The nice thing, and the thing I didn't anticipate, is that I'm not as alone in this venture as I expected. I knew there would be readers but I wasn't so prepared for relationships. There you go. So, to all my unexpected friends I wish you a happy New Year when it comes and I'll see you on the other side.


Unknown said...

Jim, I enjoyed these reflections, thank you. I feel less lonely as a result of new blogging connections and friendships too. Never expected I would, find it hard to explain to non-bloggers, but it's very real, makes me feel better about who I am, what I do, and that there might yet be a decent future for us muddled mixed up human beings...

Enjoy the New Year when it comes


Dave King said...

That really resonated with me, Jim. I wrote a bit at college, but nothing serious, and of course you are not alone at college. Later - much later - I thought I would give it a (serious) whirl. From then on my experience has been exactly what you describe. Even now, tell someone I blog, and all they want to know is how many hits do you get. Never what do you blog about, or anything to do with content. The other thing that has made a real difference has been the word-processor.

johnbakeronline said...

Happy New Year to you, too, Jim.
Some of my best writing has come out of or through my loneliness, so I am loath to give it up. But, as you say, it's good to know there are others out there in the dark.

Jim Murdoch said...

Yes, Dave, people are always looking for some benchmark, some way to judge you. I suppose one of the worst examples is asking a woman, "And what is it your husband does?" as if her partner's profession has any bearing on her as an individual. But then it has because their judging her ability to snag a good man. It's all very tiresome.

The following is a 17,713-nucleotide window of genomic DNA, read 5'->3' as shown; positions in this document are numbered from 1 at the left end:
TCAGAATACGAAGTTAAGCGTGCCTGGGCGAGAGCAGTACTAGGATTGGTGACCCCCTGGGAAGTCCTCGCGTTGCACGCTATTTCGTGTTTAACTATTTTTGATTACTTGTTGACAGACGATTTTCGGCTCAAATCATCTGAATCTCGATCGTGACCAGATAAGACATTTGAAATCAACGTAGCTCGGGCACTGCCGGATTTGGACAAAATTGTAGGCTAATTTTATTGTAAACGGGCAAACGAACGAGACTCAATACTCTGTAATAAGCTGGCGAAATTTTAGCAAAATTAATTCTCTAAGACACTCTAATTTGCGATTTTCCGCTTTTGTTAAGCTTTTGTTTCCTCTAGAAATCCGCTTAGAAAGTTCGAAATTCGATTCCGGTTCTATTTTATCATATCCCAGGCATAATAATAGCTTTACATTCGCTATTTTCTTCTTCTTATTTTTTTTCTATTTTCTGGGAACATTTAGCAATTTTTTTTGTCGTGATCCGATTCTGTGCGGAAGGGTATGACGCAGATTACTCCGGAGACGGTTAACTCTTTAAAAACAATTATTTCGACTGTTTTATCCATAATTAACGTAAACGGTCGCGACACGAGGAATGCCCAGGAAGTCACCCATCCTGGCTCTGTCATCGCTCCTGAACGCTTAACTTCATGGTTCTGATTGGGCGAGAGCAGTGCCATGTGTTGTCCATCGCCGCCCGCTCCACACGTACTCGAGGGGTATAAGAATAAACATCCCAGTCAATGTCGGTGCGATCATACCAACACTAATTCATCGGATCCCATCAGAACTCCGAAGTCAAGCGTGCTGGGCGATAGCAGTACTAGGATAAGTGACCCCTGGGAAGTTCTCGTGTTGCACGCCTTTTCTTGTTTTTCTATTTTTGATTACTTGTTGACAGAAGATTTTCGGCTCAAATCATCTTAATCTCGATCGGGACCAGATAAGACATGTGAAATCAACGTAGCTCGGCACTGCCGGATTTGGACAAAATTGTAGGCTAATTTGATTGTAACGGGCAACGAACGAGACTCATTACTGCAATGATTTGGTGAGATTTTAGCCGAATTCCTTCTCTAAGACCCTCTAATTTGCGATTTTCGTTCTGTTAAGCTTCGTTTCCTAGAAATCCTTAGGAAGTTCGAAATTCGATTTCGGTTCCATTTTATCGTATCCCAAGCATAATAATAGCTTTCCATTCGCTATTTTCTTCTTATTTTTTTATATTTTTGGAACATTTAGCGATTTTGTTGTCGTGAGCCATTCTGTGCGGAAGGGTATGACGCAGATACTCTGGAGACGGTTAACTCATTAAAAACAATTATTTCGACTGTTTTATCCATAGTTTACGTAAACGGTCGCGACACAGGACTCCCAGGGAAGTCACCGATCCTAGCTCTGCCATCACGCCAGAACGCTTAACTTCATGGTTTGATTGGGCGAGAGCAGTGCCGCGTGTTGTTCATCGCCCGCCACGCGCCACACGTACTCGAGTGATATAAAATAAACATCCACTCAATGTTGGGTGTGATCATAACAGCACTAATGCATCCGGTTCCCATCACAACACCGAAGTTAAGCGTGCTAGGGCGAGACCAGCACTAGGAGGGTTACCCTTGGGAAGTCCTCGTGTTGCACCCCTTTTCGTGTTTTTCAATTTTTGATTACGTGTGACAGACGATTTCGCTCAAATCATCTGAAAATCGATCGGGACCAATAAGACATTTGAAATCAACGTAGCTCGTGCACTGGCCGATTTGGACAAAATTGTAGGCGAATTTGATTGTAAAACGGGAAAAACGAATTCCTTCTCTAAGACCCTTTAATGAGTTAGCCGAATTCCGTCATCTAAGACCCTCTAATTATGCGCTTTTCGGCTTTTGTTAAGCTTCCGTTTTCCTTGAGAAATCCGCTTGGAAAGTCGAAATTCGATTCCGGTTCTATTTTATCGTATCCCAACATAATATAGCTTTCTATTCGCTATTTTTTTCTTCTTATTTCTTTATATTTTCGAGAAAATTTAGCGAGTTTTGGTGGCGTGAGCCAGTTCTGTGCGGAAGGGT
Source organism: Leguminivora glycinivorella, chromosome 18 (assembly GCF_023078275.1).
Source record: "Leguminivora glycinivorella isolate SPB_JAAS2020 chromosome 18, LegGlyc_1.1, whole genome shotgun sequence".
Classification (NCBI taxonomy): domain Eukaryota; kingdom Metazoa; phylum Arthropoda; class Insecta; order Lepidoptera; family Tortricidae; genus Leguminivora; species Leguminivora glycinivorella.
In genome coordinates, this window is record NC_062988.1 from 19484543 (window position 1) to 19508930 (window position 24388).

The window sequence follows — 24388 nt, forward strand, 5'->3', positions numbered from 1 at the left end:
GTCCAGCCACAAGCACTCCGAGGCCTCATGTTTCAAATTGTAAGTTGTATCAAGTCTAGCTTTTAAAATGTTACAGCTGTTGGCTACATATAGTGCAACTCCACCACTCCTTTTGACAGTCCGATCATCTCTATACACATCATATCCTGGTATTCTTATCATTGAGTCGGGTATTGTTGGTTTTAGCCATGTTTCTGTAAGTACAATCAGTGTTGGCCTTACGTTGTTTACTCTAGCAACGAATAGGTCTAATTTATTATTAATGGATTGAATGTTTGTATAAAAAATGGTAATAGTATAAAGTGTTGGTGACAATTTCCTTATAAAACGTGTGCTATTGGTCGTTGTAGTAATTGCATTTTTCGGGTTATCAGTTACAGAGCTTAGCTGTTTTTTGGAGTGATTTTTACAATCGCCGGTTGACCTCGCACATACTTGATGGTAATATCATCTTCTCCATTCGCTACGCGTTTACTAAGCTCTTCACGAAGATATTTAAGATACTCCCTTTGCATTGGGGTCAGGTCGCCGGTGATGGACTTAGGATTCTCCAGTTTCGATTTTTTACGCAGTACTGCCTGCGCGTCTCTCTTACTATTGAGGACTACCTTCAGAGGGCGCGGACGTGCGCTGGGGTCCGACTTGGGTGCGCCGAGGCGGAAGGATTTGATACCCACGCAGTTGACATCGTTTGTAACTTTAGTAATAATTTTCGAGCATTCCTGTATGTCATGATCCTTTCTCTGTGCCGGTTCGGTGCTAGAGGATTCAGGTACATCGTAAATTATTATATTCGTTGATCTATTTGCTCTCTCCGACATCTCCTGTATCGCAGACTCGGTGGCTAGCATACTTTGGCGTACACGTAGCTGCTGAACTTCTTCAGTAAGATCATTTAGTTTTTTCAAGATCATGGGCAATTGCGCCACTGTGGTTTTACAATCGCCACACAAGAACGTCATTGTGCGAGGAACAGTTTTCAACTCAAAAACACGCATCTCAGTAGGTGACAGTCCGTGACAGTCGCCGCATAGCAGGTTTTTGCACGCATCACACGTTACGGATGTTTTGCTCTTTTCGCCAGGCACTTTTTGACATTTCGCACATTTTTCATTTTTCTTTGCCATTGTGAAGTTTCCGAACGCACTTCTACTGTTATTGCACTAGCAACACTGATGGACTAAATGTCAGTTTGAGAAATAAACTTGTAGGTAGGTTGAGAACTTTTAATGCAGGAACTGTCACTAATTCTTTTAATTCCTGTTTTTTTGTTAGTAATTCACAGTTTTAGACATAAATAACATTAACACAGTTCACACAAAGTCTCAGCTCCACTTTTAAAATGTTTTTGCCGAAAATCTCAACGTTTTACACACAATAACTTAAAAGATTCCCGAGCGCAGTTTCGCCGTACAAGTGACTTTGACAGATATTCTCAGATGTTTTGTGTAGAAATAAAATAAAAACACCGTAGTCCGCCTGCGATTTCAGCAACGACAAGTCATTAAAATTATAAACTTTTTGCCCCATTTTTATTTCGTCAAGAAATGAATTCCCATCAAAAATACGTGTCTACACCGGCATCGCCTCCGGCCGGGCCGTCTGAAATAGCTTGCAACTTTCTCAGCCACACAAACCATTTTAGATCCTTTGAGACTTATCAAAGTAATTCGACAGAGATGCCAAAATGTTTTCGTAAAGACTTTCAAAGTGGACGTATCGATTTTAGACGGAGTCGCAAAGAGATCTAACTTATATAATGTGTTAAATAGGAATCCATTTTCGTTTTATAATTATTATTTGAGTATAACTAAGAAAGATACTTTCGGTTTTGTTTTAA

My father was never a great Monty Python fan but I did get him to sit down once in his seventies and listen to the 'Four Yorkshiremen Sketch' in which each of the four systematically tries to outdo the others not by his successes but by comparing how awful their upbringings were. He roared with laughter. If you've never seen it there a copy on YouTube. They've even got the original sketch from At Last the 1948 Show.

It's the fact that when people ask you about your successes I always feel that a bit of them is expecting not to be impressed and they are actually a bit disappointed if you come back with a decent answer. I don't think I'll ever understand people.

As for loneliness, John, yes, it did generate a lot of material and there are times I wish I could flick a switch and dip into it again. That said, since I never share my works in progress and I rarely talk about the specifics of what I'm writing, I still choose to live with a level of creative isolation if not exactly social loneliness.

Blogging of course, Joanne, goes a long way to keeping loneliness at bay. I used to spend a lot of time on a while back and that was good too but is just gobbled up my time and drained me. Blogging and commenting (when I can add something constructive) is definitely a better system for me.

Happy New Year to all of you.

GC SMITH said...

It is a lonely business this writing even when Blogging. Happy New Year.

Conda Douglas said...

You're so right, Jim. When my father, who was a successful artist, found out I was a writer, he tried everything to discourage me. He knew how hard a creative life is. He stopped when I asked: "So you just do art, you're not an artist? Like I only write, I'm not a writer?"